Wisconsin Wildlife Action Plan

By the Association of Fish and Wildlife Agencies

Wisconsin is bordered on the east and north by Lakes Michigan and Superior, on the west by the St. Croix and Mississippi rivers, and on the south by a sea of rolling prairie. Moreover, the state sits at the confluence of three great ecoregions: northern boreal forests, eastern deciduous forests and tallgrass prairies to the south and west. Thus, Wisconsin’ wildlife action plan was developed from a landscape-scale perspective rather than a single- or even multi-species approach; the organization of the final document and the Conservation Actions in it both reflect this broad view.

From the beginning, the Wisconsin Department of Natural Resources’ guiding philosophy was to create a wildlife action plan for Wisconsin that complements other existing conservation plans and encourages the involvement of all agencies, organizations, and private individuals. Technical consultants, species experts and other individuals from within and outside of the Department worked together in interactive teams to develop the plan. This approach optimized the efficiency of the process and made the best possible use of the strengths possessed by each participant. Stakeholders endeavored to make the plan dynamic, able to adapt both to changing conditions over time and to feedback gained after it is implemented.

The major issues faced by federal, state, county, municipal, tribal and private land managers are habitat loss and fragmentation, the introduction of non-native plants and animals, and land use practices that reduce natural variety on the landscape. Land managers at all levels work together and with land trusts and other conservation organizations to protect, manage, and enhance the state’s natural resources.

Wildlife Highlights

There are 556 wildlife species native to Wisconsin, the majority (51%) of them birds. Among other species, Wisconsin is home to lake sturgeon, bobolinks, wood turtles, American martens, Karner blue butterflies and 51 species of mussels.

Primary Challenges to Conserving Wildlife in Wisconsin

Threats to invertebrates revolve around a general lack of knowledge about the basic biology of species, which leads to other issues, including extensive public misunderstanding about what invertebrates are and the role they play in the environment, and the lack of readily available references to aid in species identification.

Three issues are common to vertebrate groups: habitat loss, invasive species, and pollution. Habitat loss includes habitat conversion (e.g., to row crops, tree plantations, shoreline modification), habitat degradation (e.g., runoff and sedimentation from housing developments entering streams), and habitat fragmentation (e.g., bisecting large blocks of forest with roads). Invasive species include both plants and animals that tend to dominate landscapes to the exclusion of all others (e.g., purple loosestrife, buckthorn, Asian carp), as well as, in the case of non-native animals, those that prey on or parasitize native species (e.g., feral cats). Pollution threatens wildlife directly through the sedimentation of spawning beds or the bioaccumulation of toxins in fish and birds, and indirectly by affecting the invertebrate prey of fish and mammals or increasing the vulnerability of affected species to diseases and predation.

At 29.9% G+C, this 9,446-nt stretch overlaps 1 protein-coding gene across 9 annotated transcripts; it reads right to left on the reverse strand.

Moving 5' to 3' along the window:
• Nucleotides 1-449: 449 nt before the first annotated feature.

Working Together for Wisconsin’s Wildlife

Public outreach began with the creation of a mailing list that eventually grew to include 600 people and organizations. Using this list, the Department invited individuals, organizations and agency staff from across Wisconsin to participate in developing the plan. Participants were given background information about the need for the plan, as well as a description of the planning process, the required elements of the plan, and the State Wildlife Grant program. An “Advisory Team” was formed to oversee the entire planning process.  This team included representatives from the Wisconsin Department of Transportation, the Wisconsin Association of Lakes, the Great Lakes Indian Fish and Wildlife Commission, WE Energies, the U.S. Forest Service, the Ruffed Grouse Society, Trout Unlimited, and the Milwaukee Public Museum. Updates, announcements, and information were posted on a website, issued through press releases, and mailed to many interested individuals and groups. Six public meetings held around the state provided a forum for presenting Wisconsin’s Species of Greatest Conservation Need, laying out the timeline for completing the plan, and soliciting input on threats and recommended conservation actions for species and their habitats from more than 340 attendees.

 

The Association of Fish and Wildlife Agencies represents all of North America’s fish and wildlife agencies, promotes sound management and conservation, and speaks with a unified voice on important fish and wildlife issues.

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